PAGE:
And, so, again, that's why -- you know, the snapshot of the Haitians, their strength gets them punished because these people are all aware of the things that happen here. And it doesn't have to be, you know? This is not a way for people to live. And, you know, flimsy tarps with sticks underneath and mud floors.

(END VIDEOTAPE) GUPTA: Now, that area houses not just a camp as you saw there but also a small hospital. So vitally important. We'll go there -- next.


GUPTA: So, you live in a tent city like this one. Now, they have access to clean water, pretty good at food distribution here as well. But what about medical care? What if something were to happen? Simply too hard to get people from here to any kind of medical hospital or clinic or anything.

So, how about creating a medical facility within the camp? It's exactly what Sean Penn's folks tried to do. They handled everything from delivering babies to head injuries.

Let's take a look.


GUPTA: I get these text messages from your e-mails from you, and I imagine you're driving around town crazy with some really sick person, child often, in the back of your car, trying to find something. I mean, first of all, how do they even -- what happens? You get a call saying, look, we've got a kid who's dying, please help us?

PENN: Yes, we've got that little -- I don't know if you saw the four-wheeler we've got that little mule. That functions as our ambulance for those who can't come up to our hospital by themselves. We have people down here that work with us through the night.

Our doctors give an original diagnosis. If it's something treatable in our hospital, it's a class 3 hospital, if we have the capacity to deal with it, then we'll deal with it there. But the more serious cases we have, to be transported constantly.

GUPTA: Can they find things elsewhere they can't find here? I mean, you would assume so, the class 3 hospital. Class 1 hospital is supposed to have everything. But you haven't been able to find, you know, basic antibiotics for ...

PENN: Yes. No, it's been a struggle. And as you know, it's been a struggle for some of the major hospitals, you know? And --

GUPTA: Still -- I mean, this is -- this is six months obviously now, and it just doesn't seem like things are that much better.

PENN: There's an incredible blood shortage here. Haitians don't tend to give blood. Getting blood here from the United States, I don't even know the entire process, but it's been very slow. I know the stockpile is extremely low -- so those kinds of things.

Immunization is still nowhere near an acceptable level throughout the country.

GUPTA: So, you might imagine, a lot of babies have been born in this camp. Let's see.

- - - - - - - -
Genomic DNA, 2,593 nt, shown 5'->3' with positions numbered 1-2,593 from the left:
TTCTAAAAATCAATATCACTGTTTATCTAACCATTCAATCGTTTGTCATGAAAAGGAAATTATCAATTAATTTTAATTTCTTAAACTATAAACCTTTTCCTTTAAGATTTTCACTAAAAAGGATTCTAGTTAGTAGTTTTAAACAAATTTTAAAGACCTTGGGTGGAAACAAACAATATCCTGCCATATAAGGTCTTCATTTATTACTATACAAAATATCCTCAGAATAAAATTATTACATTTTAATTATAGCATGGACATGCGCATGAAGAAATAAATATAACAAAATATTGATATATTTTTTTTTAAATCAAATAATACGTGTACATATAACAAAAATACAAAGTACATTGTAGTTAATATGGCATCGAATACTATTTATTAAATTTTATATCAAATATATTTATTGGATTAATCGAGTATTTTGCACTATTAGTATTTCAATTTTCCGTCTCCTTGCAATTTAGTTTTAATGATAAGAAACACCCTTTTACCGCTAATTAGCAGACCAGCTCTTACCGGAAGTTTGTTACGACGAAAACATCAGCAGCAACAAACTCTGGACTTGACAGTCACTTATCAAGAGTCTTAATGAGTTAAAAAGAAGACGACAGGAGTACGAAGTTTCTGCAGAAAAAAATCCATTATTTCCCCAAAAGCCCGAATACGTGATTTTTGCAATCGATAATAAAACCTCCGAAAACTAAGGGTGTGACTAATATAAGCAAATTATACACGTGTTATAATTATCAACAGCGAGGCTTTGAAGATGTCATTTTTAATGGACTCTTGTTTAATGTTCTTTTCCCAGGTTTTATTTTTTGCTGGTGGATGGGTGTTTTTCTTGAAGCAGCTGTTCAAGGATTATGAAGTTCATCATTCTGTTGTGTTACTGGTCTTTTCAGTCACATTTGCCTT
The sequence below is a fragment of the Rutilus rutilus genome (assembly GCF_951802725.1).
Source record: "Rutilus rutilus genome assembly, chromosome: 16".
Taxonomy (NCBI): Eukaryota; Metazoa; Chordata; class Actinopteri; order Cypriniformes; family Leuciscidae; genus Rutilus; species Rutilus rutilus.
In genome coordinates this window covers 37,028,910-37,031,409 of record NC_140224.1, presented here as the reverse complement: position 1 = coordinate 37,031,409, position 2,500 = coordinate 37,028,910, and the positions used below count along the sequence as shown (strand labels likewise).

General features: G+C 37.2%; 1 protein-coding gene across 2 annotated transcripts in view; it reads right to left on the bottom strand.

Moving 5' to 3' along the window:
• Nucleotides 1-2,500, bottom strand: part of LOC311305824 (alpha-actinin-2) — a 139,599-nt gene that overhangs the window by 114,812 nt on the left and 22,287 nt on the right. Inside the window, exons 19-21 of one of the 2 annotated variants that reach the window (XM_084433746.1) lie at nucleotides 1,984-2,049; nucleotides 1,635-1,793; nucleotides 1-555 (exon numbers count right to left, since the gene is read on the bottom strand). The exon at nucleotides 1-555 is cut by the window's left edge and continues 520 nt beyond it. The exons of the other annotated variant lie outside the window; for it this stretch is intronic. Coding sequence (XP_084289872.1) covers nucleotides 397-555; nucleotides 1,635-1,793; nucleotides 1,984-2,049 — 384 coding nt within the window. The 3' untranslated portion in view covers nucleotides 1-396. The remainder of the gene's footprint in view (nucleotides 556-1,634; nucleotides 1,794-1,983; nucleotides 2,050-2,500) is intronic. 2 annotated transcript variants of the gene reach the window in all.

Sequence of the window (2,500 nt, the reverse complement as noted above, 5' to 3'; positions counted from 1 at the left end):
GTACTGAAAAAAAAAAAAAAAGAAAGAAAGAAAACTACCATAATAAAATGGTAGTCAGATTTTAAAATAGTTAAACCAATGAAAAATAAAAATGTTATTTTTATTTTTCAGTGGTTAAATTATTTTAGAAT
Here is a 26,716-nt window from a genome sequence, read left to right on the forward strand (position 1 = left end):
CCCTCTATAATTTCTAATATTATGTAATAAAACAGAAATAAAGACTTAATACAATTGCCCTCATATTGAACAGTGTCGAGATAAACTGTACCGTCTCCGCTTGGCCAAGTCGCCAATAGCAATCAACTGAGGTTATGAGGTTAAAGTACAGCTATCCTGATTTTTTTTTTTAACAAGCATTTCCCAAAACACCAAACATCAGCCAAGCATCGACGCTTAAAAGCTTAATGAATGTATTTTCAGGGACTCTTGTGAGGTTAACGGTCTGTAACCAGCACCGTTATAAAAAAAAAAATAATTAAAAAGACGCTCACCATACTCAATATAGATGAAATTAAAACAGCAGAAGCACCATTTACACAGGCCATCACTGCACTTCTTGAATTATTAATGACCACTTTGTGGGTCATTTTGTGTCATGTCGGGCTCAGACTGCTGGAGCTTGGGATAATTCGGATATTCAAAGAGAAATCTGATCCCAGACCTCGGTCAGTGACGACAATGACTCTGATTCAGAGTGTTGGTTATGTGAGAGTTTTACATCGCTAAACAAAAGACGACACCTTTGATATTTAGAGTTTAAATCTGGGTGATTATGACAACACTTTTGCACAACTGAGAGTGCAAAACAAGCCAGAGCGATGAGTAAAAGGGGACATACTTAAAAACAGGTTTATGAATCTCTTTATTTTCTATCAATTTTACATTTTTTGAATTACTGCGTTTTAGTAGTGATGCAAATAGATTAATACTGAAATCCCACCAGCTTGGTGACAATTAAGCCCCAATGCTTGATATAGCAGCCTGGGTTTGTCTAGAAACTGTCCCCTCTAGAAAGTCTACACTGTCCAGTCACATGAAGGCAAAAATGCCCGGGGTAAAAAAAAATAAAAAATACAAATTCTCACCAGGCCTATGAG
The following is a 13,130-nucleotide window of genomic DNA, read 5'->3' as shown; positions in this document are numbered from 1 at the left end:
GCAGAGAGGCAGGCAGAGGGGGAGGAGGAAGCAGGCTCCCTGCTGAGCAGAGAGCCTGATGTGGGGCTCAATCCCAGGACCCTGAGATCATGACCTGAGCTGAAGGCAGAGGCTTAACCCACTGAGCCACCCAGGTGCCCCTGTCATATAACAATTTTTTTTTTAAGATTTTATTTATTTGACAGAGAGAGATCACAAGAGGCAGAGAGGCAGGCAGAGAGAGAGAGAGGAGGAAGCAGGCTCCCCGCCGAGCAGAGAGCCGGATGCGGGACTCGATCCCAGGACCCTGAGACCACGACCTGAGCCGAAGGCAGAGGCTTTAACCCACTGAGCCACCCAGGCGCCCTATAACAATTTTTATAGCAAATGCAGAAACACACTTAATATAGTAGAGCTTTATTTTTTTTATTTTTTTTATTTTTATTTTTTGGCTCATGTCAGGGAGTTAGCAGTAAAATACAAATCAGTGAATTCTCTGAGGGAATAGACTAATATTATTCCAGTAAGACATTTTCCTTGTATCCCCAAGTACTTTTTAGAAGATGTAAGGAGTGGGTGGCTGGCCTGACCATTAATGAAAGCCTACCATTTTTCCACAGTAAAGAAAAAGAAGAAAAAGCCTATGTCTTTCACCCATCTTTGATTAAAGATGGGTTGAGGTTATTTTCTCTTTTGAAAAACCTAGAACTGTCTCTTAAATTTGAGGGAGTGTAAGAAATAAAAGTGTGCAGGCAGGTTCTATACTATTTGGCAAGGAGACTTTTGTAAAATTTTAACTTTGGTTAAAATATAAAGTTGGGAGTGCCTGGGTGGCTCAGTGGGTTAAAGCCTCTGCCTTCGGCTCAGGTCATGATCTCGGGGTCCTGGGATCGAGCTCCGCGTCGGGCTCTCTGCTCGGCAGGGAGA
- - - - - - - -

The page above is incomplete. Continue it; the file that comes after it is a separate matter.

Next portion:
PENN: We usually have it posted.

Hey, do we have the baby number posted anywhere?


PENN: Where is that?

GUPTA: Where are we? A hundred and twenty-three?

UNIDENTIFIED MALE: A hundred and twenty-three.

GUPTA: That says baby meter. The baby meter -- 123 babies. And do you know how many -- how many have been girls? How many girls or boys?

UNIDENTIFIED MALE: We have no number quite yet. But most of them are girls.

GUPTA: Most of them are girls.


GUPTA: Is that unusual?


UNIDENTIFIED FEMALE: This baby is 9 months old.

GUPTA: Nine months old.

UNIDENTIFIED FEMALE: Has chronic hydrocephalus.

GUPTA: I mean, there are places here that are doing ...

UNIDENTIFIED FEMALE: Yes. Medishare is going to be able to do him at the end of the month, here in August.


UNIDENTIFIED FEMALE: And not that I don't think he's important, but this other one is -- this Dr. Ariel is going to be back in country at the beginning of the week and talked about getting hemogram, pro time, and PTT on both of them.

GUPTA: Let me (INAUDIBLE) and they'll know this, but the -- this third ventricle is very big. And so, you know, the traditional thinking has been to put in a shunt. But I don't think that I would do that. I would actually do what's called a third ventriculostomy and just open that up, because then there's no foreign body in the brain.


GUPTA: Because -- I mean, then the child doesn't need follow-up. (END VIDEOTAPE)



GUPTA: Could you have imagined sitting here in this sort of control center, command center area, now six months after the earthquake? I mean, you came down. You were sending text messages. You wanted to come here, I know that. But did you envision this? That it was going to become what it's become?

PENN: No. But, you know, before I really -- that's still on its own odd surprising level that, you know, it wasn't something that I expected. Certainly I didn't expect the earthquake. But the key word is "could you have imagined." And you sit there every day and you say, you know what, what these people are going through, as soon as you think it's imaginable, you're surrendering.

This is -- this is -- this is a war that's got to be stopped basically. This is -- it's a war against poverty. It's a war against a lack of personal resolve and national resolve, both in Haiti and in the United States. The United States has got an obligation to its own young military who came here and did the most courageous, heroic work that I've ever had an opportunity to see.